Georgetown University students who attended last week’s March for Life in Washington, D.C., recently told The Cardinal Newman Society that student groups at the University are finding success in driving pro-life outreach and discussion on campus despite the University’s lack of support for their events and activities, or for Church teaching on life issues.
“I think that given a campus culture that's often hostile to pro-life views, it's extremely helpful that there exists organizations like Georgetown Right to Life,” Michael Khan, president of the student-run Right to Life group, told the Newman Society. “With contraceptives allowed in dorms and faculty members who hold views diametrically opposed to Church teaching, I can totally understand why many students on campus feel exiled for their pro-life views.”
More than 40 Georgetown University students braved the incoming blizzard to attend this year’s March for Life, even though the University refused to give students an excused absence for the nation’s largest pro-life event of the year held in its own backyard. Unfortunately, this is just one example of the University’s lack of support, and nothing new to pro-life students at the nation’s oldest Catholic university.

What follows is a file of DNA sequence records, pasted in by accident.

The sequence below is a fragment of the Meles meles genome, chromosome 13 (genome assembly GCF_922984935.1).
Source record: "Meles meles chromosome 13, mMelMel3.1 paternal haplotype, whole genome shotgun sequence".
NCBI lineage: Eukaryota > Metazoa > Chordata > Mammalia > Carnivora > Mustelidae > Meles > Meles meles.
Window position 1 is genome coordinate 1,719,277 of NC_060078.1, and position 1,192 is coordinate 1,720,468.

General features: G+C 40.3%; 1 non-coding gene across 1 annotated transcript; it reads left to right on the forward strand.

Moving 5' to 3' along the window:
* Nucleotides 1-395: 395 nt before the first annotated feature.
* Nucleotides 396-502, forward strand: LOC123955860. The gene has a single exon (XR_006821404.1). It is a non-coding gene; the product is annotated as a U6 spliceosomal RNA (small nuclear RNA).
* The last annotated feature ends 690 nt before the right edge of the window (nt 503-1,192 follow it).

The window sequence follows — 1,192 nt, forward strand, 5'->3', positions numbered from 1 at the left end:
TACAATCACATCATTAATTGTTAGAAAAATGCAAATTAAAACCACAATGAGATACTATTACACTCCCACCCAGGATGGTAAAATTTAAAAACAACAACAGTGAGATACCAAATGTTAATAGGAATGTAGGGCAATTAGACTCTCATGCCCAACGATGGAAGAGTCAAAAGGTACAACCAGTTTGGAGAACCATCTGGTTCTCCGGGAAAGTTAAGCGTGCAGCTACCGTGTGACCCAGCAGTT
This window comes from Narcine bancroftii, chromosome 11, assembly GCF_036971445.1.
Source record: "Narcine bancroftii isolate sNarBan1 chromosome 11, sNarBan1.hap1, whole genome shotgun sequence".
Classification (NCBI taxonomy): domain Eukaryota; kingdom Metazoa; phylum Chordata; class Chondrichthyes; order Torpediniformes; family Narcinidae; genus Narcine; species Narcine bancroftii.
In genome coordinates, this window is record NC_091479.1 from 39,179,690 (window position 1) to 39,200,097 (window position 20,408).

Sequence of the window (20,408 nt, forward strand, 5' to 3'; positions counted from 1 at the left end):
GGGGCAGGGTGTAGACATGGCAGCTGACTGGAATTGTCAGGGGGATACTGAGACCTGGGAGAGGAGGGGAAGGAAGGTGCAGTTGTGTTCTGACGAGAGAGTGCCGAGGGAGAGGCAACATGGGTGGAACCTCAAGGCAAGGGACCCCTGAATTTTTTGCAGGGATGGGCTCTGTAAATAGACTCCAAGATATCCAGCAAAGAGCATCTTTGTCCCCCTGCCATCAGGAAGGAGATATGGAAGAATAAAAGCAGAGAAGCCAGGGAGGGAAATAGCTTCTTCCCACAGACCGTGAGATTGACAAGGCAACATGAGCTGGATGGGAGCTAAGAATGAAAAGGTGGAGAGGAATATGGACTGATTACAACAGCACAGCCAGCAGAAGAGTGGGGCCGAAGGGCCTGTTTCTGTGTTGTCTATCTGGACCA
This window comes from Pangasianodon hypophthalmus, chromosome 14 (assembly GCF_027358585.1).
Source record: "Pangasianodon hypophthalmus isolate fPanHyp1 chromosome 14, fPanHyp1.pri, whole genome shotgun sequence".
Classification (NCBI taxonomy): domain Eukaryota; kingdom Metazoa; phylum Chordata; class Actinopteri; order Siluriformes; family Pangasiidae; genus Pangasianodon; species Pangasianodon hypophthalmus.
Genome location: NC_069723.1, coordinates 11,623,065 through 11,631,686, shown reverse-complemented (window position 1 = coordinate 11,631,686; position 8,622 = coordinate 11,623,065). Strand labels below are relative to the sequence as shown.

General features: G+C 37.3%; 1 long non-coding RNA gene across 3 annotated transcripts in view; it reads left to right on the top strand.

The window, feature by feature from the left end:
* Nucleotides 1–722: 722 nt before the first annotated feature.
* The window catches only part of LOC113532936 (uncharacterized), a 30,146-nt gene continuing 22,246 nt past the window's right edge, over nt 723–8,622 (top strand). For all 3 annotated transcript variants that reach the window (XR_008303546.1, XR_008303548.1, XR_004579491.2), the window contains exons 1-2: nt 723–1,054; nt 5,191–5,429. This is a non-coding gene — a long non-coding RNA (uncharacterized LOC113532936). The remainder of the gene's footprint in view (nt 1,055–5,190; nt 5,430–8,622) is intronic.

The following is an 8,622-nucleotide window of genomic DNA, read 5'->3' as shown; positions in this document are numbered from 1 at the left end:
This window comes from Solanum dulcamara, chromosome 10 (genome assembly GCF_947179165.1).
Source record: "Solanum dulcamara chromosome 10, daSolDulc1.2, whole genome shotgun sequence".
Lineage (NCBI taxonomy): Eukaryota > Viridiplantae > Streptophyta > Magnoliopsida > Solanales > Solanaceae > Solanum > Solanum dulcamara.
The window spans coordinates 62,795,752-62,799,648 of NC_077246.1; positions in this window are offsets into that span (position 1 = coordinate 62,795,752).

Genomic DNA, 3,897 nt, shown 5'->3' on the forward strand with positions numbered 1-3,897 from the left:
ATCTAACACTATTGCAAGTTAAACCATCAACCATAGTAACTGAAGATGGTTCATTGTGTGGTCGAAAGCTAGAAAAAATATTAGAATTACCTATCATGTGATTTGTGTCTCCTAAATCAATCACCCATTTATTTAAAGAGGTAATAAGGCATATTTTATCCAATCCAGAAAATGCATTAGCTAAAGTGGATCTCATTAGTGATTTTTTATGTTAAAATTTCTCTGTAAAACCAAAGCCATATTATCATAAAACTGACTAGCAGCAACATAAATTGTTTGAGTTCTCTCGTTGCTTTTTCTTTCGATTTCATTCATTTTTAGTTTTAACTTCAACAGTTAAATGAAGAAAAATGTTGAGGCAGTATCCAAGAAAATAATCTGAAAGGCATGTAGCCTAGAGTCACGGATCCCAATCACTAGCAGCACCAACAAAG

In recent years, students involved in pro-life projects and groups have found it increasingly difficult to elicit support from the University, which has promoted groups and events contrary to the Catholic faith on a number of occasions. The Newman Society’s reports on Catholic identity abuses at Georgetown include the University’s connection to abortion-supportive groups like Planned Parenthood and Amnesty International, and a canon law petition against the University submitted to the Vatican that “documented 23 years of scandals and dissidence.”